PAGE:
NEW YORK – Researchers have identified hundreds of expression quantitative trait loci that have short-lived differences during cellular differentiation. These eQTLs could have later ramifications on phenotype or disease, according to a new analysis.
Researchers from Johns Hopkins University and the University of Chicago analyzed eQTLs using RNA sequencing data obtained from induced pluripotent stem cells as they differentiated into heart muscle cells. As they reported yesterday in Science, they found that some eQTLs had a greater influence early in differentiation, others were more influential later on, and yet others had changeable influences.
"Those associations are like shooting stars," senior author Yoav Gilad, chief of genetic medicine at Chicago, said in a statement. "They appear at one point and never again during development, and they might actually be important to the phenotype of the mature tissue and maybe even disease. But unless you study those particular cell types at that particular time, you'll never see them."
For their analysis, the researchers relied on a panel of induced pluripotent stem cell lines generated from 19 individuals. They then coaxed these iPSCs to develop into cardiomyoctes and collected RNA from them every 24 hours for 16 days, encompassing the differentiation period. Most previous eQTL studies, they noted, have relied on data collected from a single time point.
In all, the researchers sequenced 297 RNA samples, and within this dataset uncovered two groups of cells that tended to cluster. The first group, which contained more of the cells, was marked by greater expression of troponin later in development and by the increasing expression of myogenesis-linked genes as development progressed. The second group, meanwhile, expressed genes linked to KRAS, self-renewal of undifferentiated iPSCs, and decreased neuronal differentiation.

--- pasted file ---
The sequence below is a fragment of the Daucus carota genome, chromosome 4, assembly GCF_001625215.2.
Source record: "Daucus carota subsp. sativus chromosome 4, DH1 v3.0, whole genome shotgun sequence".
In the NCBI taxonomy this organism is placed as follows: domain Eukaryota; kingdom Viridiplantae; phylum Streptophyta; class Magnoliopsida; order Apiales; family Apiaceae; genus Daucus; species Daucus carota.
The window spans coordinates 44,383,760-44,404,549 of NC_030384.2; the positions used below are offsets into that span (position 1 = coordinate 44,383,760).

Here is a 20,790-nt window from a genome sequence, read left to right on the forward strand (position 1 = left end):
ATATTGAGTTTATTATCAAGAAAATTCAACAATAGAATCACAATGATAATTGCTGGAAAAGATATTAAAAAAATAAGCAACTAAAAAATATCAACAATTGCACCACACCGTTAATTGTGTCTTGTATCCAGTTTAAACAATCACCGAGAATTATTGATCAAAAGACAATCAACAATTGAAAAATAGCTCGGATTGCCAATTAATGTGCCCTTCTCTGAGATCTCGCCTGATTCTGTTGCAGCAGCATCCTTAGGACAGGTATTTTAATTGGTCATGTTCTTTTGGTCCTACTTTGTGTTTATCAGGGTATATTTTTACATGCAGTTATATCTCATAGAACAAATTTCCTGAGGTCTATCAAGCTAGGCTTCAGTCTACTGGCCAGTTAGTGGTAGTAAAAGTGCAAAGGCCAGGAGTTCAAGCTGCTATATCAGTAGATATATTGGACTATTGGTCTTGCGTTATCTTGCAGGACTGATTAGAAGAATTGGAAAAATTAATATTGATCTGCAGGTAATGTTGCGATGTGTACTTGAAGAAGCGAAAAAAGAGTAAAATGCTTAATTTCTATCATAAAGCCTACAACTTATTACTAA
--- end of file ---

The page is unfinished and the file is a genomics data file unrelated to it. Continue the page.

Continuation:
Using the software tool WASP, the researchers identified cis-eQTLs within their dataset at different time points. They reported uncovering a median 111 genes with at least one eQTL at each time point.
They further uncovered 550 genes with a significant dynamic eQTL, including ones whose effect was greatest early on in development and then declined, ones whose effect increased as development progressed, and those whose effect size changed during development.
These dynamic eQTLs, the researchers reported, were enriched for genes with roles in myogenesis and with links to dilated cardiomyopathy. In particular, they noted that two eQTLs — rs7633988 and rs6599234 — are also genome-wide association study variants for QRS duration and QT interval.
The researchers extended their search to include a wider range of regulatory patterns to find 693 genes with nonlinear dynamic eQTLs, a portion of which have a stronger influence during the middle of differentiation.
For instance, they found that rs8107849 is associated with the expression of ZNF606 and that its effect was greatest during days 4 through 11. Similarly, they noted an association between rs28818910 and C15orf39. Rs28818910, they said, has also been linked to body mass index and, more weakly, to red blood cell count. It too only has regulatory effects during intermediate stages of differentiation. This suggested to the researchers that a temporary regulatory effect could have phenotypic consequences.
"To fully understand how genetics impacts disease risk, we'll ultimately have to consider all the different cell types, developmental time points, and environmental conditions that could be relevant to different diseases," co-senior author Alexis Battle, an associate professor of biomedical engineering at Johns Hopkins, said in a statement. "This study is one step in that direction."